"The argument affirms that any change whatever except from evil is the most dangerous of all things; this is true in the case of the seasons and of the winds, in the management of our bodies and the habits of our minds - true of all things except, as I said before, of the bad. He who looks at the constitution of individuals accustomed to eat any sort of meat, or drink any drink, or to do any work which they can get, may see that they are at first disordered by them, but afterwards, as time goes on, their bodies grow adapted to them, and they learn to know and like variety, and have good health and enjoyment of life; and if ever afterwards they are confined again to a superior diet, at first they are troubled with disorders, and with difficulty become habituated to their new food." (Plato, Laws, Book VII)

Today we are literally in just this situation. Poison seems normal, and medicine tastes like poison to our tongues. Science has discovered ways of supplying more meat than ever before. As a result North Americans have become accustomed to eating cheap meat several times a day, at tremendous cost to the environment. Although I am a vegetarian, I myself was caught in this bind last spring. I bought a gas-sipping Toyota Echo last spring, but was also talked into getting my son a puppy. Then I read in New Scientist that getting a carnivorous pet like Amber is more costly in terms of total greenhouse gas emissions than if I had bought a gas guzzling SUV or minivan. Anyway, Plato continues:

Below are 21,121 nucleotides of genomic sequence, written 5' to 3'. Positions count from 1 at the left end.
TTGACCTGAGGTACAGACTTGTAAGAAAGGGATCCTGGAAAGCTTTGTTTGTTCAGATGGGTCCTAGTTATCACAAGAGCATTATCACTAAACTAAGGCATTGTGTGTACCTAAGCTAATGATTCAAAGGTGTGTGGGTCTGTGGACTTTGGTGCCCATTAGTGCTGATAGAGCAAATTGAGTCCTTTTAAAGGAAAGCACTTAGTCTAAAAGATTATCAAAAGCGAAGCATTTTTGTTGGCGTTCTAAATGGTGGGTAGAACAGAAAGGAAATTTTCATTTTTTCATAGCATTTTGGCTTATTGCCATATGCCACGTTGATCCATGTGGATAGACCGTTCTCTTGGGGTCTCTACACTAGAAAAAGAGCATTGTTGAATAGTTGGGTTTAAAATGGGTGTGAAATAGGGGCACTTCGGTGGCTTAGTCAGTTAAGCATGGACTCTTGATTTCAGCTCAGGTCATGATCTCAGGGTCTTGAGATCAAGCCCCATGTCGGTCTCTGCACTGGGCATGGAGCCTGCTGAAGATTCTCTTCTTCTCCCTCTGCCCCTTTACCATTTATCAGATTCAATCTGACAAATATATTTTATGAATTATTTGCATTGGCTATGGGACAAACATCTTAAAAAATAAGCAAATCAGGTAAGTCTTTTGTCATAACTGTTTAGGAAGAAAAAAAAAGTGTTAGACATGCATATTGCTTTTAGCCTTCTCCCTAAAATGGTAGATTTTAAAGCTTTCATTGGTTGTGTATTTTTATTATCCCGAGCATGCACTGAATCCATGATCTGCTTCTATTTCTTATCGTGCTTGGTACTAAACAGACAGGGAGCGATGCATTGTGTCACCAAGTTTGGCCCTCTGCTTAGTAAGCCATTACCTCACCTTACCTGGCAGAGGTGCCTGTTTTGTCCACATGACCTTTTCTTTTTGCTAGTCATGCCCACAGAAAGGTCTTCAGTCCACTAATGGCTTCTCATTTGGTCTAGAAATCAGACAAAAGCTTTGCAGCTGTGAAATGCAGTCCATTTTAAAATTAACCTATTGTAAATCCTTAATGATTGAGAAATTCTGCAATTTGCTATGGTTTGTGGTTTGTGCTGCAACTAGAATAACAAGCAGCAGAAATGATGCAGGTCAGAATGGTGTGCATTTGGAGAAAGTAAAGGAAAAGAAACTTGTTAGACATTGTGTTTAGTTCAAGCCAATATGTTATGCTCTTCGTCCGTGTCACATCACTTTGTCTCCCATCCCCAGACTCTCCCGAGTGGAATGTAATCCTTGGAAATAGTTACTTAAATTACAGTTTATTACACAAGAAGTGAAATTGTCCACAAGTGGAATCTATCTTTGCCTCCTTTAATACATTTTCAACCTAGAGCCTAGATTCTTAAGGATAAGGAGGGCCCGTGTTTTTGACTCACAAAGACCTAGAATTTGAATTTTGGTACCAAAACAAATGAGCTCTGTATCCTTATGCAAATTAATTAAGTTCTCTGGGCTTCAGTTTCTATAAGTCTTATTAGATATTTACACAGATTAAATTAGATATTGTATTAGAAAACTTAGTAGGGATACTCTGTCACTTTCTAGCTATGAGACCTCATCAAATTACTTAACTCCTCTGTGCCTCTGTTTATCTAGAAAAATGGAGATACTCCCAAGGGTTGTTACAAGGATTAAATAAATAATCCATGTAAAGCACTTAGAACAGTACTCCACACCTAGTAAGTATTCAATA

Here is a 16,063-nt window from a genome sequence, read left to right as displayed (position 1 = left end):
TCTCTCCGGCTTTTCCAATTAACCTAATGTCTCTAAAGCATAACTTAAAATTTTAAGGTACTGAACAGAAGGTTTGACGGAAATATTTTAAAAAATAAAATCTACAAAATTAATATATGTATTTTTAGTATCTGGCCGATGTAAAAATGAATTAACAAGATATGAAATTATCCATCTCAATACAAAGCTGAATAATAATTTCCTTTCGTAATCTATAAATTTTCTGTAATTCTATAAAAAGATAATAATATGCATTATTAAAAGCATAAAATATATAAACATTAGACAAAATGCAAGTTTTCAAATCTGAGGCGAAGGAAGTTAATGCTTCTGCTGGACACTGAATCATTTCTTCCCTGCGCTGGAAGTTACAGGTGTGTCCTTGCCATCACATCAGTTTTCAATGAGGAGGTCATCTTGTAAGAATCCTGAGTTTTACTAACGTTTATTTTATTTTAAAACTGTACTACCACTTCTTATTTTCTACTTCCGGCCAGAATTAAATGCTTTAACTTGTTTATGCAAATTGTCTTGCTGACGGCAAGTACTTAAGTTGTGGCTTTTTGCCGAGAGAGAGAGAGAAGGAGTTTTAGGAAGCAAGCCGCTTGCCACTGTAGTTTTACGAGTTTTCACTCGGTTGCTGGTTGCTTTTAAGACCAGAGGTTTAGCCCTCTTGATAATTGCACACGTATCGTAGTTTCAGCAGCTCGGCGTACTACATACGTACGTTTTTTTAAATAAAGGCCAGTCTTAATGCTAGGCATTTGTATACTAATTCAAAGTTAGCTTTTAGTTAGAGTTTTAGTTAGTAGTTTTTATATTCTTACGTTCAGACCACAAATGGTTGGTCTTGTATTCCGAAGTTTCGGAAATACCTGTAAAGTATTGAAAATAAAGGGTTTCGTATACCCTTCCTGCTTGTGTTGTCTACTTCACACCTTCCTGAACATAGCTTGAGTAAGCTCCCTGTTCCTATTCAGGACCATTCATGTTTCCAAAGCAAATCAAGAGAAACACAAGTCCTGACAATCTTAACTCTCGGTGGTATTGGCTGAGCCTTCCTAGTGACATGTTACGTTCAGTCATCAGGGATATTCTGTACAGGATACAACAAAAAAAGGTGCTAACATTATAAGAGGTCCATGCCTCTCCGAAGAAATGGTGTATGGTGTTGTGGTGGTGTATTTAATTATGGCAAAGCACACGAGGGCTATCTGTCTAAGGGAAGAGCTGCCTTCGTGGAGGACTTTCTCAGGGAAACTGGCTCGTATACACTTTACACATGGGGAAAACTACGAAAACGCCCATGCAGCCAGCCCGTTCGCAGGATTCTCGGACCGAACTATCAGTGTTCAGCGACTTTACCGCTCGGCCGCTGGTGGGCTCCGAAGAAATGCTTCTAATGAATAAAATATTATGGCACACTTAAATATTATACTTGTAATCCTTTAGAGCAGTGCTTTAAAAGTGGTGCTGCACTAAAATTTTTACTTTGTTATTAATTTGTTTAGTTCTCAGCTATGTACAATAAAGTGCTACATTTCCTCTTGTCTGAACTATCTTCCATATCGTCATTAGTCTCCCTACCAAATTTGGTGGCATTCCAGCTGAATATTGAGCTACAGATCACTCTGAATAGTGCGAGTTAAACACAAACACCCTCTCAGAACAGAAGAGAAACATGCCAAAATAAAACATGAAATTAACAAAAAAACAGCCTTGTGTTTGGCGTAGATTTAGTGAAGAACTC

"A similar principle we may imagine to hold good about the minds of men and the natures of their souls. For when they have been brought up in certain laws, which by some Divine Providence have remained unchanged during long ages, so that no one has any memory or tradition of their ever having been otherwise than they are, then every one is afraid and ashamed to change that which is established.